Characteristics of cotyledonoid dissecting leiomyoma
In a previously reported case, contrast-enhanced computed tomography revealed a mass that was continuous with the muscular layer of the uterine corpus, suggesting that it originated from there. However, no tumor cell extension was observed in the vein and myometrium (9). Therefore, a benign leiomyoma growing outside the uterus and exhibiting a morphology similar to that of the placental lobe is called cotyledonoid dissecting leiomyoma (9). A uterine leiomyoma that spreads in a bead-like manner and penetrates the uterine smooth muscle layer and broad ligament outside the uterus is accompanied by marked edematous changes. Such smooth muscle tumors are also called cotyledonoid dissecting leiomyomas because of their gross resemblance to the placental lobed cotyledon (9,10,11). The large primary leiomyoma in the round ligament of a 45-year-old woman reported by Wei et al. is considered a type of cotyledonoid dissecting leiomyoma (1).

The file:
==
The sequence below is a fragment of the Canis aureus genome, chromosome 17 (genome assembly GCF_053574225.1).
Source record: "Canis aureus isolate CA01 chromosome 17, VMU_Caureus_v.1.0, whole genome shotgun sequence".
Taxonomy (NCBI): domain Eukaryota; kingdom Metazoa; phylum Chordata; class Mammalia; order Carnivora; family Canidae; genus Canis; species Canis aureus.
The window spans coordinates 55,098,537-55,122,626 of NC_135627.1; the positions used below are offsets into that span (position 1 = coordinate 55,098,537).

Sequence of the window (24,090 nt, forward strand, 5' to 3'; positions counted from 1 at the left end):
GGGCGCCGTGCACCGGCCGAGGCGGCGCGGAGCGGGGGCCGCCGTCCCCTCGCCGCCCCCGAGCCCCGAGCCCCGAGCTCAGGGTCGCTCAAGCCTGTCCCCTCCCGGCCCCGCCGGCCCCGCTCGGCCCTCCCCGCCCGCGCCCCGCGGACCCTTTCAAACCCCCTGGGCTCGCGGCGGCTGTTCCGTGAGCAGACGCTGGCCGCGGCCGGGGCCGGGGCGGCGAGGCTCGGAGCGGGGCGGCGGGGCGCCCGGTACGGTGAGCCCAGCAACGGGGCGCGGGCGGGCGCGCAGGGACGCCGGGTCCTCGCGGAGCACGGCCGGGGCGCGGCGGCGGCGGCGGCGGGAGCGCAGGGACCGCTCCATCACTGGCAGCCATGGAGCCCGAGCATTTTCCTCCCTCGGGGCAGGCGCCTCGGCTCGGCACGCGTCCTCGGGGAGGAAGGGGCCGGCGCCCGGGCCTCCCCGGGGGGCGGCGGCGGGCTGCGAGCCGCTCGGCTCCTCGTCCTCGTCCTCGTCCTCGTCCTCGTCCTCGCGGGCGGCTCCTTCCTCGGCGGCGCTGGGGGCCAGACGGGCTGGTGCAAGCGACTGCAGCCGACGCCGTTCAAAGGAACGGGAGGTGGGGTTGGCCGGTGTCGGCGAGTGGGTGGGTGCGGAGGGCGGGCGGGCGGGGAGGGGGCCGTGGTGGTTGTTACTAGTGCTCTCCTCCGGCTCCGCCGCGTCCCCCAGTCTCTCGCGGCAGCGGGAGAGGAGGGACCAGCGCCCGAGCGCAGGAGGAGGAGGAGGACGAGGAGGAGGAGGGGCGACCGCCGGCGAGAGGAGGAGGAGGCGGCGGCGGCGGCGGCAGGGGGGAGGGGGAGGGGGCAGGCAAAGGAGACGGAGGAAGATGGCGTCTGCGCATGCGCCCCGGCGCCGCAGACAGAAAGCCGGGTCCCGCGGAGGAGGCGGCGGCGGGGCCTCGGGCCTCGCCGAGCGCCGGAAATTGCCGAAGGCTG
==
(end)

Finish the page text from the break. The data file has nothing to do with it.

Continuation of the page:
Cotyledonoid dissecting leiomyoma is an extremely rare benign uterine mesenchymal tumor. Its appearance on gross examination during surgical treatment is often misinterpreted as malignancy, which may result in considering unnecessary procedures, including chemotherapy. Serum tumor markers, including cancer antigen (CA) 125 and CA19-9, are elevated in many cases of gynecologic malignancies (12,13). However, uterine leiomyomas, which are benign tumors, demonstrate normal levels of serum tumor markers. Unnecessary surgical procedures, such as total abdominal hysterectomy and bilateral salpingo-oophorectomy, can be avoided in patients of reproductive age if medical staff are aware of the characteristics of cotyledonoid dissecting leiomyomas.
Chromosomal and genetic abnormalities in uterine leiomyoma and leiomyosarcoma
Chromosomal abnormalities occur in approximately 40% of all uterine leiomyoma cases. The main chromosomal abnormality, that is, t(12;14)(q15;p23-24), is a gene rearrangement involving the short arm of chromosome 6 and deletion of the long arm of chromosome 7 (9,14). Recently, such chromosomal abnormalities, including chromothripsis, caused by genetic variations have been reported (15). Moreover, 70% of all uterine leiomyoma cases include a pathogenic variant (also called oncogenic variant or druggable variant) in the mediator complex subunit 12 (MED12) gene (16,17).